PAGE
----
Like

  24. restless94110

    [I posted this and did not see it appear. There were forced log in issues so it either was discarded during that process or the post is in some kind of limbo pending moderation. I don’t know which it is, so I’ll post it again, just in case.]

    “Despite this, science as a methodology is not going anywhere. It cannot be “adapted” to include epistemic relativity and “alternative ways of knowing.” It can, however, lose public confidence and thereby, state funding, and this is a threat not to be underestimated. Also, at a time in which world rulers doubt climate change, parents believe false claims that vaccines cause autism and people turn to homeopaths and naturopaths for solutions to serious medical conditions, it is dangerous to the degree of an existential threat to further damage people’s confidence in the empirical sciences.”

    With this paragraph, the author removes herself from rational discourse. There are valid, rational reasons for challenges to vaccines, climate change projections and causes and even homeopathic and naturopathic solutions to serious medical conditions that “science” seems to not be able to come up with any truly viable solutions for. These things have nary a thing to do with post-modermism’s utter nonsensical stylings.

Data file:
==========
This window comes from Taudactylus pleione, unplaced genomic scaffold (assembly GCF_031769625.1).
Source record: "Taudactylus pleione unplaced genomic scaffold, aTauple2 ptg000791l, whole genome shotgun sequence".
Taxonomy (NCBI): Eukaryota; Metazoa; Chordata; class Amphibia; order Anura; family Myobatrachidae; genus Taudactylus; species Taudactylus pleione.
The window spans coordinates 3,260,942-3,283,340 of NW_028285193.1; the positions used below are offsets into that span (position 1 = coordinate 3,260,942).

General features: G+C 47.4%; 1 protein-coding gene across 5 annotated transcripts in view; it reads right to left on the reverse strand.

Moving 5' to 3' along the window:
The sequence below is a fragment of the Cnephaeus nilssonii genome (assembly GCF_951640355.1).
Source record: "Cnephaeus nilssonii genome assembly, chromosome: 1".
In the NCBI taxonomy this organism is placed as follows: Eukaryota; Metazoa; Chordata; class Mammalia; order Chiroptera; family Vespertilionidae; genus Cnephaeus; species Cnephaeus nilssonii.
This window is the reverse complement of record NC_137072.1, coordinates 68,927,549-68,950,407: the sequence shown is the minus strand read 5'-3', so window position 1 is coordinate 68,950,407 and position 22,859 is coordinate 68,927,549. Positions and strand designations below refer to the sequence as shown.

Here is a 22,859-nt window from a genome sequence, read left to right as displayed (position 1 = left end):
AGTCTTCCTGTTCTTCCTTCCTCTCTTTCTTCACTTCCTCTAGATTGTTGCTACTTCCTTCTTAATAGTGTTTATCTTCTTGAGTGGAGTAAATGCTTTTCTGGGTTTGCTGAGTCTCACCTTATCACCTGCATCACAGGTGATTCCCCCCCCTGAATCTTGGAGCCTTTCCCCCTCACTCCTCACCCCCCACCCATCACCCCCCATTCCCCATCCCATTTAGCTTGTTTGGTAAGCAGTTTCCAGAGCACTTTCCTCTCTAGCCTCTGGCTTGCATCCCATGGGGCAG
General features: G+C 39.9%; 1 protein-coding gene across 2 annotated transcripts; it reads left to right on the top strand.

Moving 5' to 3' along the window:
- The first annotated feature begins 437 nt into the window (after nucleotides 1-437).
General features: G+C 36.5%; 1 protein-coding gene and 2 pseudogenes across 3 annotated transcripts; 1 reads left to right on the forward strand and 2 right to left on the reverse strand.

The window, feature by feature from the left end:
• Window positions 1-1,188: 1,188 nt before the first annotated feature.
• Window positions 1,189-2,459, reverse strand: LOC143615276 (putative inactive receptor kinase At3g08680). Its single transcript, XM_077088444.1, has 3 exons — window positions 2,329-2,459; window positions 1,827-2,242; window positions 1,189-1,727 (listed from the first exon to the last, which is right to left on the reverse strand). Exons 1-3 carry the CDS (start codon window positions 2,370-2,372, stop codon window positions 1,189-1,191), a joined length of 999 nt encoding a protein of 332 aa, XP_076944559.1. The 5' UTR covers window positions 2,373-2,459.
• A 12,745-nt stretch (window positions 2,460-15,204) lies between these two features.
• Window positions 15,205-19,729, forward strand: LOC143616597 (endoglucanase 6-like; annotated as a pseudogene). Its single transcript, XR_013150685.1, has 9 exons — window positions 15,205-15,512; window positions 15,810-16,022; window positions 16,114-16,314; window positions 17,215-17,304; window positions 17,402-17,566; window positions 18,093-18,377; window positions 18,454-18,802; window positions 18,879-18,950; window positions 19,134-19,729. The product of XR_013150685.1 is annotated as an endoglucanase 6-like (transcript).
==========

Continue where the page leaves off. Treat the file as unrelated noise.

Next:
In fact, these contrarian movements are firmly rooted in rationality, science (which is never ever a closed shutdown case as the hysterical nut bags that shreik about the anti vaccine doctors and the anti climate change scientists seem to want everyone to believe), and enlightenment values.

    This paragraphy is the problem with post-modernism: even its critics are tainted by the foolishness, making these critics authoritarian in their own way. We are truly lost.

    Like

    1. Kåre Fog

      “There are valid, rational reasons for challenges to vaccines, climate change projections and causes and even homeopathic and naturopathic solutions to serious medical conditions that “science” seems to not be able to come up with any truly viable solutions for.”

      I completely disagree.

      Like

      1. restless94110

        Good for you. Reasons for disagreement? Do you think that you need any? The post-modernists would say no. You appear to be one of them.

        Like

      2. restless94110

        By the way, remember: my criticism is that the author conflates genuine rational questioning of dogmas ensconced in establishment science and medicine with post-modernist thought.

        This is the issue I address, not the reasons for doubting the dogmas.

        Like

      3. Kåre Fog